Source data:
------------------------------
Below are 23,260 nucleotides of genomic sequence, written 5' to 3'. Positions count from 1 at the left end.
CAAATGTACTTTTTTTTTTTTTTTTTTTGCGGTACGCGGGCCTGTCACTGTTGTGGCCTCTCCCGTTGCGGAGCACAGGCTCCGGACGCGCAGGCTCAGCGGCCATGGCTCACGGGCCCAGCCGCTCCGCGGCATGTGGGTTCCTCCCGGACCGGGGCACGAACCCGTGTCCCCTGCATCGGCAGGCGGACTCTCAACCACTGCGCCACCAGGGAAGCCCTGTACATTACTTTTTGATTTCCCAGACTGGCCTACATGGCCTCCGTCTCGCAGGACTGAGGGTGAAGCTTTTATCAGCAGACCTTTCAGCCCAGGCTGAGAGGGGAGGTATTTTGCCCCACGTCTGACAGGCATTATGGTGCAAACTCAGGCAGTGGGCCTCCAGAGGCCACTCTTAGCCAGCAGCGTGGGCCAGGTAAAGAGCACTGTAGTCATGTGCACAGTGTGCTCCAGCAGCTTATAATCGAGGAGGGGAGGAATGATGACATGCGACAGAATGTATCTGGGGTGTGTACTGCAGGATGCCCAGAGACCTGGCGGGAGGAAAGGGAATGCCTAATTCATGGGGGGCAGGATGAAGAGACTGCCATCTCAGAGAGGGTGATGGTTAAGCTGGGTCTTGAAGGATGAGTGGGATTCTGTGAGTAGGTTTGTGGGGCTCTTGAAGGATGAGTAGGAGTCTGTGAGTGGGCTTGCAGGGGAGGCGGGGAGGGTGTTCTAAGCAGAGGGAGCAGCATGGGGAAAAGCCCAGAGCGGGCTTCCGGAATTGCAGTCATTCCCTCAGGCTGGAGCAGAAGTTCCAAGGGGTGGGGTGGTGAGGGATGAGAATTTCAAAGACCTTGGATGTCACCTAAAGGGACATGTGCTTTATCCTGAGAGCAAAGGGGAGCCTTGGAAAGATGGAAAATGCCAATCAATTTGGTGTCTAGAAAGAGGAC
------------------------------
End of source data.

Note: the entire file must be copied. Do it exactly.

Below are 23,260 nucleotides of genomic sequence, written 5' to 3'. Positions count from 1 at the left end.
CAAATGTACTTTTTTTTTTTTTTTTTTTGCGGTACGCGGGCCTGTCACTGTTGTGGCCTCTCCCGTTGCGGAGCACAGGCTCCGGACGCGCAGGCTCAGCGGCCATGGCTCACGGGCCCAGCCGCTCCGCGGCATGTGGGTTCCTCCCGGACCGGGGCACGAACCCGTGTCCCCTGCATCGGCAGGCGGACTCTCAACCACTGCGCCACCAGGGAAGCCCTGTACATTACTTTTTGATTTCCCAGACTGGCCTACATGGCCTCCGTCTCGCAGGACTGAGGGTGAAGCTTTTATCAGCAGACCTTTCAGCCCAGGCTGAGAGGGGAGGTATTTTGCCCCACGTCTGACAGGCATTATGGTGCAAACTCAGGCAGTGGGCCTCCAGAGGCCACTCTTAGCCAGCAGCGTGGGCCAGGTAAAGAGCACTGTAGTCATGTGCACAGTGTGCTCCAGCAGCTTATAATCGAGGAGGGGAGGAATGATGACATGCGACAGAATGTATCTGGGGTGTGTACTGCAGGATGCCCAGAGACCTGGCGGGAGGAAAGGGAATGCCTAATTCATGGGGGGCAGGATGAAGAGACTGCCATCTCAGAGAGGGTGATGGTTAAGCTGGGTCTTGAAGGATGAGTGGGATTCTGTGAGTAGGTTTGTGGGGCTCTTGAAGGATGAGTAGGAGTCTGTGAGTGGGCTTGCAGGGGAGGCGGGGAGGGTGTTCTAAGCAGAGGGAGCAGCATGGGGAAAAGCCCAGAGCGGGCTTCCGGAATTGCAGTCATTCCCTCAGGCTGGAGCAGAAGTTCCAAGGGGTGGGGTGGTGAGGGATGAGAATTTCAAAGACCTTGGATGTCACCTAAAGGGACATGTGCTTTATCCTGAGAGCAAAGGGGAGCCTTGGAAAGATGGAAAATGCCAATCAATTTGGTGTCTAGAAAGAGGAC